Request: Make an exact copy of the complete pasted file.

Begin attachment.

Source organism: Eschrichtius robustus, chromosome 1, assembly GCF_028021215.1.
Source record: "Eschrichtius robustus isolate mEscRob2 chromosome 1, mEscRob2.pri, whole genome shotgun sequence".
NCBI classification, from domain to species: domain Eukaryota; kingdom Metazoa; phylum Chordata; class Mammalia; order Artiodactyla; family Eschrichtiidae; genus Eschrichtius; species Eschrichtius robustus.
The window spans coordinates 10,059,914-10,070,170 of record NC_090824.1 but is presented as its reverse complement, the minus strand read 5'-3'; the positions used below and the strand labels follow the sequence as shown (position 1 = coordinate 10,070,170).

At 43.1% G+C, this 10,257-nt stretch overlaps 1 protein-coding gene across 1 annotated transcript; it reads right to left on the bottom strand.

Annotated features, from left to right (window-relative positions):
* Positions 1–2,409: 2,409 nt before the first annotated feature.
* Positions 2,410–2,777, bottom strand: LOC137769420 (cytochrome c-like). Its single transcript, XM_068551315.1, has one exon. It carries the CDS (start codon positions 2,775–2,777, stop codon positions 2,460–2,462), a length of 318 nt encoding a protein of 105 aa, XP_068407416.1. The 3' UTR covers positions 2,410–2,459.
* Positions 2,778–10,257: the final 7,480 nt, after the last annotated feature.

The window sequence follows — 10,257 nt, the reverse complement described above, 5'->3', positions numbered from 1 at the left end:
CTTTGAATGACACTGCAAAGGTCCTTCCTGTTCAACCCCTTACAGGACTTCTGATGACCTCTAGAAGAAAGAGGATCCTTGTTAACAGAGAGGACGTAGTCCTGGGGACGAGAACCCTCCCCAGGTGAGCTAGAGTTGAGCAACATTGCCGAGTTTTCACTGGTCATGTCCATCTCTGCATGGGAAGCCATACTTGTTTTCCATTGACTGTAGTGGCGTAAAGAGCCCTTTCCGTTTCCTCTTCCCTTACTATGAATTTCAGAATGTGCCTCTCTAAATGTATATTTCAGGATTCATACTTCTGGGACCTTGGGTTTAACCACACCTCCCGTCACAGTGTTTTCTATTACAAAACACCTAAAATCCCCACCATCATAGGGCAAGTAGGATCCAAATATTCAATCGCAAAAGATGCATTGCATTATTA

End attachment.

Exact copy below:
Source organism: Eschrichtius robustus, chromosome 1, assembly GCF_028021215.1.
Source record: "Eschrichtius robustus isolate mEscRob2 chromosome 1, mEscRob2.pri, whole genome shotgun sequence".
NCBI classification, from domain to species: domain Eukaryota; kingdom Metazoa; phylum Chordata; class Mammalia; order Artiodactyla; family Eschrichtiidae; genus Eschrichtius; species Eschrichtius robustus.
The window spans coordinates 10,059,914-10,070,170 of record NC_090824.1 but is presented as its reverse complement, the minus strand read 5'-3'; the positions used below and the strand labels follow the sequence as shown (position 1 = coordinate 10,070,170).

At 43.1% G+C, this 10,257-nt stretch overlaps 1 protein-coding gene across 1 annotated transcript; it reads right to left on the bottom strand.

Annotated features, from left to right (window-relative positions):
* Positions 1–2,409: 2,409 nt before the first annotated feature.
* Positions 2,410–2,777, bottom strand: LOC137769420 (cytochrome c-like). Its single transcript, XM_068551315.1, has one exon. It carries the CDS (start codon positions 2,775–2,777, stop codon positions 2,460–2,462), a length of 318 nt encoding a protein of 105 aa, XP_068407416.1. The 3' UTR covers positions 2,410–2,459.
* Positions 2,778–10,257: the final 7,480 nt, after the last annotated feature.

The window sequence follows — 10,257 nt, the reverse complement described above, 5'->3', positions numbered from 1 at the left end:
CTTTGAATGACACTGCAAAGGTCCTTCCTGTTCAACCCCTTACAGGACTTCTGATGACCTCTAGAAGAAAGAGGATCCTTGTTAACAGAGAGGACGTAGTCCTGGGGACGAGAACCCTCCCCAGGTGAGCTAGAGTTGAGCAACATTGCCGAGTTTTCACTGGTCATGTCCATCTCTGCATGGGAAGCCATACTTGTTTTCCATTGACTGTAGTGGCGTAAAGAGCCCTTTCCGTTTCCTCTTCCCTTACTATGAATTTCAGAATGTGCCTCTCTAAATGTATATTTCAGGATTCATACTTCTGGGACCTTGGGTTTAACCACACCTCCCGTCACAGTGTTTTCTATTACAAAACACCTAAAATCCCCACCATCATAGGGCAAGTAGGATCCAAATATTCAATCGCAAAAGATGCATTGCATTATTA